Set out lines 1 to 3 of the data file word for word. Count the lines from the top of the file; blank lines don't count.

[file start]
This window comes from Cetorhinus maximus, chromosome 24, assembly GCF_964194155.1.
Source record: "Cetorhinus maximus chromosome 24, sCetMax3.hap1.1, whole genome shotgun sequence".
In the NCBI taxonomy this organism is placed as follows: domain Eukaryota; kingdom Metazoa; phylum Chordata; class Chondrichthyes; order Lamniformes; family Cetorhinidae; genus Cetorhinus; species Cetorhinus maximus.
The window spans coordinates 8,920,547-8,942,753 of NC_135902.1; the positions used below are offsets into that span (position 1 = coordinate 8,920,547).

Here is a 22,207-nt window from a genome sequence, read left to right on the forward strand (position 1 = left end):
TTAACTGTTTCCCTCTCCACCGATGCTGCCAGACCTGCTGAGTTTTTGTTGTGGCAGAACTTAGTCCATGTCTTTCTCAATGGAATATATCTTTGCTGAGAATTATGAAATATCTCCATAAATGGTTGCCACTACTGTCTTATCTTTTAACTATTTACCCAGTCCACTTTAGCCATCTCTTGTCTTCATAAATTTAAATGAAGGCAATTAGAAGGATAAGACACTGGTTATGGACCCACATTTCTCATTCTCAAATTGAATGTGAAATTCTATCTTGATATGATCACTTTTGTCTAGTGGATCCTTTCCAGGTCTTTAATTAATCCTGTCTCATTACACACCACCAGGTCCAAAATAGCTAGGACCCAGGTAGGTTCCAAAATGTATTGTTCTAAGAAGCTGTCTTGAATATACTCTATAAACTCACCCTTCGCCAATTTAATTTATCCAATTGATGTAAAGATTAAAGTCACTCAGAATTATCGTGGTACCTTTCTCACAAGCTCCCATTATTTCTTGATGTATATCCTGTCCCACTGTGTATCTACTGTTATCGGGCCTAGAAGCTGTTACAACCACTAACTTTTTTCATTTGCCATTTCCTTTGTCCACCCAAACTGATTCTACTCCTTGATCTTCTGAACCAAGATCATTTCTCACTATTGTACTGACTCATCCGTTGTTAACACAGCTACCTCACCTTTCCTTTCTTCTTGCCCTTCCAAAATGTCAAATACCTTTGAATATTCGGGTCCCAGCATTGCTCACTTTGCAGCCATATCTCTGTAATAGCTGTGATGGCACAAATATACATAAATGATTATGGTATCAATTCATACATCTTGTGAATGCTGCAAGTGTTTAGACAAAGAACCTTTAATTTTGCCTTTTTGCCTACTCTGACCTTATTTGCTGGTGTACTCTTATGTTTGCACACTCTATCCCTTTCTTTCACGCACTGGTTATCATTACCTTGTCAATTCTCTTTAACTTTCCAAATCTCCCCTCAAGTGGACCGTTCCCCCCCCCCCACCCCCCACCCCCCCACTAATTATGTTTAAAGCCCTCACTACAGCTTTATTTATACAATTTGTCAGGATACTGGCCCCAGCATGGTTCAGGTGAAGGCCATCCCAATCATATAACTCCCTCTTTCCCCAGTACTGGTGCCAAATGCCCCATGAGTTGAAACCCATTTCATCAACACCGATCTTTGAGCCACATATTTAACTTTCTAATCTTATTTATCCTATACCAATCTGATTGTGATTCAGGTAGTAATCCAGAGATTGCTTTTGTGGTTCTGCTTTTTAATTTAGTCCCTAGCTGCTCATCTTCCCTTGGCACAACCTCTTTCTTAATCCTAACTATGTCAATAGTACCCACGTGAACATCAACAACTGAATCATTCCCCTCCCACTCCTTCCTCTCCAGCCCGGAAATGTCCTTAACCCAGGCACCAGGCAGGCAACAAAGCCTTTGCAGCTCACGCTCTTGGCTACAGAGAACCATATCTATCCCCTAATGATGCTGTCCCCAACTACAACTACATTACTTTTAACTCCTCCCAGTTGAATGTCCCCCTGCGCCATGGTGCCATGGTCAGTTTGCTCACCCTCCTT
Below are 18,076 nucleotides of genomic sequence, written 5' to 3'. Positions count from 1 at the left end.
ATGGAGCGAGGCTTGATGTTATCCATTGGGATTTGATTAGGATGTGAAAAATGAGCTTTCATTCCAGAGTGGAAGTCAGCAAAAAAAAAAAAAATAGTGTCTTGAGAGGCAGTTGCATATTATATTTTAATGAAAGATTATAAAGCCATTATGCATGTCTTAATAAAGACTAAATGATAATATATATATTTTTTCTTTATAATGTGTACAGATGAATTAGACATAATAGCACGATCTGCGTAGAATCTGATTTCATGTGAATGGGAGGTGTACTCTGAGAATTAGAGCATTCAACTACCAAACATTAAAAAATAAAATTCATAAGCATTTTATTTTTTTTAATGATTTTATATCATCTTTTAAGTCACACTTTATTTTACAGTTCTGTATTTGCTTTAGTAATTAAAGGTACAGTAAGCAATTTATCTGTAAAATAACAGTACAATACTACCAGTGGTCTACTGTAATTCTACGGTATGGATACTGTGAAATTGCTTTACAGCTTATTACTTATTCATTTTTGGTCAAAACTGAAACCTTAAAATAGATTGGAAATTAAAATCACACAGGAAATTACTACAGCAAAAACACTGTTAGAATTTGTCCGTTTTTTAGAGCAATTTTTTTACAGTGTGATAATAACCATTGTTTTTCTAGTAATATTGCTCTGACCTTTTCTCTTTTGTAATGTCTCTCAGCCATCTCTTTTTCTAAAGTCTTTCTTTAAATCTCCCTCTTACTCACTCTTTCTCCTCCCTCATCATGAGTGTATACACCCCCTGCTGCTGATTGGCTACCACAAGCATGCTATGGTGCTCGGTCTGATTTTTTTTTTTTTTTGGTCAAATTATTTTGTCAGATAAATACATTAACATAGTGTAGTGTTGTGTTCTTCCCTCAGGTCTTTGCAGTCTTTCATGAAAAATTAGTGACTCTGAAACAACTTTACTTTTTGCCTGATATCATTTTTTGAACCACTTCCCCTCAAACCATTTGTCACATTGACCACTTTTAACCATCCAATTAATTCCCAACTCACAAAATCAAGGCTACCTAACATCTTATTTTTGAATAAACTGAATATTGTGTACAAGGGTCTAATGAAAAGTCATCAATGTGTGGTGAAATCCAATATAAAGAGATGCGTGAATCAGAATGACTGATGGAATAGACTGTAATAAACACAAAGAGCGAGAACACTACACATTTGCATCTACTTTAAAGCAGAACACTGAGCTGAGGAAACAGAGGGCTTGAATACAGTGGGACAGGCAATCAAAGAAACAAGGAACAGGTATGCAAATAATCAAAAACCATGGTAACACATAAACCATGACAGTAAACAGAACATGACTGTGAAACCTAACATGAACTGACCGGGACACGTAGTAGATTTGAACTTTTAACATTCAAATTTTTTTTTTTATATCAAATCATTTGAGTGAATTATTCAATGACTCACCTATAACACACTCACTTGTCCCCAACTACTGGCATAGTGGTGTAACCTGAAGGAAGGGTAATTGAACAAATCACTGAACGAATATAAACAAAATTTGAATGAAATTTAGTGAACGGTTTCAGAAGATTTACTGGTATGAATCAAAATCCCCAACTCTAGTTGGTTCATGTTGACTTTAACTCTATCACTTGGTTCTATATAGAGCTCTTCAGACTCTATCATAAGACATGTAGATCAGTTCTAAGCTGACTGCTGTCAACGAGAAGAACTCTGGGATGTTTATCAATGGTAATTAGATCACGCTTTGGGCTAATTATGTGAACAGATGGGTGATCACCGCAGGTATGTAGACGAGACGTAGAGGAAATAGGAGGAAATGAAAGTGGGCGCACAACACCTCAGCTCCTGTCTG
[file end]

This window comes from Cetorhinus maximus, chromosome 24, assembly GCF_964194155.1.
Source record: "Cetorhinus maximus chromosome 24, sCetMax3.hap1.1, whole genome shotgun sequence".
In the NCBI taxonomy this organism is placed as follows: domain Eukaryota; kingdom Metazoa; phylum Chordata; class Chondrichthyes; order Lamniformes; family Cetorhinidae; genus Cetorhinus; species Cetorhinus maximus.